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Arts + CultureLitJohn Killacky's 'Because Art' is an evergreen call for...

John Killacky’s ‘Because Art’ is an evergreen call for creative survival

It may be an expert “autopsy” on the arts industry, but the multi-hyphenate's latest book also inspires hope for the next generation of hub-makers and risk-takers.

John R. Killacky defies category: Dancer, artist, writer, filmmaker, arts administrator and consultant, lecturer, grant panelist, former managing director of two heralded post-modern dance companies, victorious mover after a life-threatening surgical accident, an equestrian aficionado—and now a politician serving the people of his state in the Vermont House of Representatives. So why wouldn’t his latest book, Because Art (Onion River Press), also bound beyond expectations?

The slim edition sports a jet black and hot pink cover. Inside are essays that include a requiem for thousands of lives lost to the AIDS epidemic and a valentine to artists whose devotion to craft transcends spiritual practice and results in endeavors that are far more than simple pursuit of a profession. The book serves an astute guidebook for anyone presenting, producing, practicing, or studying art. It is also a memoir, in which Killacky’s life stories tumble like an avalanche in reverse to form a mountain not of boulders, but of boldness.

Bay Area and 48hills readers will make special note of the many references to the region found in essays relating to Killacky’s stint as executive director of Yerba Buena Center of the Arts and subsequently, program officer for arts and culture at the San Francisco Foundation.

Killacky divides Because Art into three segments—commentary, critique, and conversation—that as I read them, seemed more like three movements in a classical music cantata than a text-only body of work. His voice rings out with much different tone and language when dissecting types of artists-researchers—“discoverers and innovators” the field must “maximize” by mirroring corporate investment models—than it does when recounting the death at age 32 of Iranian-born director and playwright Reza Abdoh (who penned The Law of Remains and others.)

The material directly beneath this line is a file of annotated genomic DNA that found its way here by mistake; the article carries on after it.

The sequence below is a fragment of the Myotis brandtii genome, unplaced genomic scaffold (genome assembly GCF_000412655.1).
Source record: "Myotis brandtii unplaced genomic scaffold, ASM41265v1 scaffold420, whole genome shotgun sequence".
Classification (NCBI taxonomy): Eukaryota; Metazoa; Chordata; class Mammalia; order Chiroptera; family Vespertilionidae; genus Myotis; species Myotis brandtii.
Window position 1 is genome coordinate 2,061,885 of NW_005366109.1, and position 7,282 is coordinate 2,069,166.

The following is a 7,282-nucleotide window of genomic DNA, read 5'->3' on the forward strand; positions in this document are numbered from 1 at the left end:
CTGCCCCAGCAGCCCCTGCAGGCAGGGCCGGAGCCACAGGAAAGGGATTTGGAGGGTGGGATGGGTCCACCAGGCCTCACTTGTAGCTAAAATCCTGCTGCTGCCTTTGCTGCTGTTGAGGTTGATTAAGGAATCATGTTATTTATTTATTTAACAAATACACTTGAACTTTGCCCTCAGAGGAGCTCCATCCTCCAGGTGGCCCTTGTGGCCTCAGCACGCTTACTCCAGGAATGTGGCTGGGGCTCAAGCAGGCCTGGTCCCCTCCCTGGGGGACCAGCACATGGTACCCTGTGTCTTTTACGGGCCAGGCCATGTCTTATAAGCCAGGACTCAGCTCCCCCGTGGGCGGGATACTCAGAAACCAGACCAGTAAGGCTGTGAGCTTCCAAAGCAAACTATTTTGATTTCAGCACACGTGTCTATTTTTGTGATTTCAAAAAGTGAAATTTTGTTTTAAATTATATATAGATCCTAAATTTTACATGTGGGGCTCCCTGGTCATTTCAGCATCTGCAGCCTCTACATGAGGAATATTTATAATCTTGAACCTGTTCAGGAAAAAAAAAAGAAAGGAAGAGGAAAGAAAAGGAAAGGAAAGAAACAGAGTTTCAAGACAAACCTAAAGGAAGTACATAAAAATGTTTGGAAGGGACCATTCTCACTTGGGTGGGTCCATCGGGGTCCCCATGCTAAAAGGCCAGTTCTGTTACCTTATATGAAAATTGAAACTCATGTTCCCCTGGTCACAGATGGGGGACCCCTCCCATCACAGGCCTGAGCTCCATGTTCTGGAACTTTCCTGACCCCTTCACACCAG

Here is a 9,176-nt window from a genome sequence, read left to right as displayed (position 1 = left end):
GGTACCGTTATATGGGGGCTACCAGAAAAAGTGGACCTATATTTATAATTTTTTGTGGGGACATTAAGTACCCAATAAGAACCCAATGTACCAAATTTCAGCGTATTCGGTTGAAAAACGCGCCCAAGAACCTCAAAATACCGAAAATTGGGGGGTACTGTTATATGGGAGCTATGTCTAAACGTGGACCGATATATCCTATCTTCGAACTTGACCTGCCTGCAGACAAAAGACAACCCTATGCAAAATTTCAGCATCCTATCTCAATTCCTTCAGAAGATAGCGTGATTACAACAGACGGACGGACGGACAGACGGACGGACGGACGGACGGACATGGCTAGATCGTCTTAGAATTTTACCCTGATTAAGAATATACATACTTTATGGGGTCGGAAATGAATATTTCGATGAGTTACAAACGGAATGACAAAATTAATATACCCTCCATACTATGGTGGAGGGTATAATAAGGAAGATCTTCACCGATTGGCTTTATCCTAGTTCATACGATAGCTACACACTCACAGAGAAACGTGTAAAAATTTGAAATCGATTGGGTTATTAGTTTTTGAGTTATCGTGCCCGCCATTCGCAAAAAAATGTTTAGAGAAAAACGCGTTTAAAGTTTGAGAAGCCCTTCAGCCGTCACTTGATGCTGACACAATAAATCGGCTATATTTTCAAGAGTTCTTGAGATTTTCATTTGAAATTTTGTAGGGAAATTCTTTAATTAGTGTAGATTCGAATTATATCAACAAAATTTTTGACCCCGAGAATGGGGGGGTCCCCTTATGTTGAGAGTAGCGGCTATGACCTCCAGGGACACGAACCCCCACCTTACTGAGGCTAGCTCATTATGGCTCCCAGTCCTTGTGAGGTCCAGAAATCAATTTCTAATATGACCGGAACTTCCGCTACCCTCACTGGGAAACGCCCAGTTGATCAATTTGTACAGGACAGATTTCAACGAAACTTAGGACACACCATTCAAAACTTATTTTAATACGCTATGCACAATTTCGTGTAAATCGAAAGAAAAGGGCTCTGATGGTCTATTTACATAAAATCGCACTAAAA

“Certainly, with all the practice, you would think loss and grief would not be so painful,” he writes, keening on the page after having lost another friend and artist who he admired as “our generation’s Artraud.” Our mourning of—or indifference to—a young life and artistic voice cut short, he points out, reveals more about ourselves than about the deceased.

Each titled essay comes labelled with a date: the year in which it was originally written. These are not a small details to ignore. Instead, the chronological documentation provides fascinating sub-context to the conversations, critiques, and commentary. In more than one instance, the date proves Killacky to be (to skew the overused, meaningless phrase, “a person with ideas whose time have come”), a person whose timely ideas have been presented repeatedly. But are the people who can enact change really listening?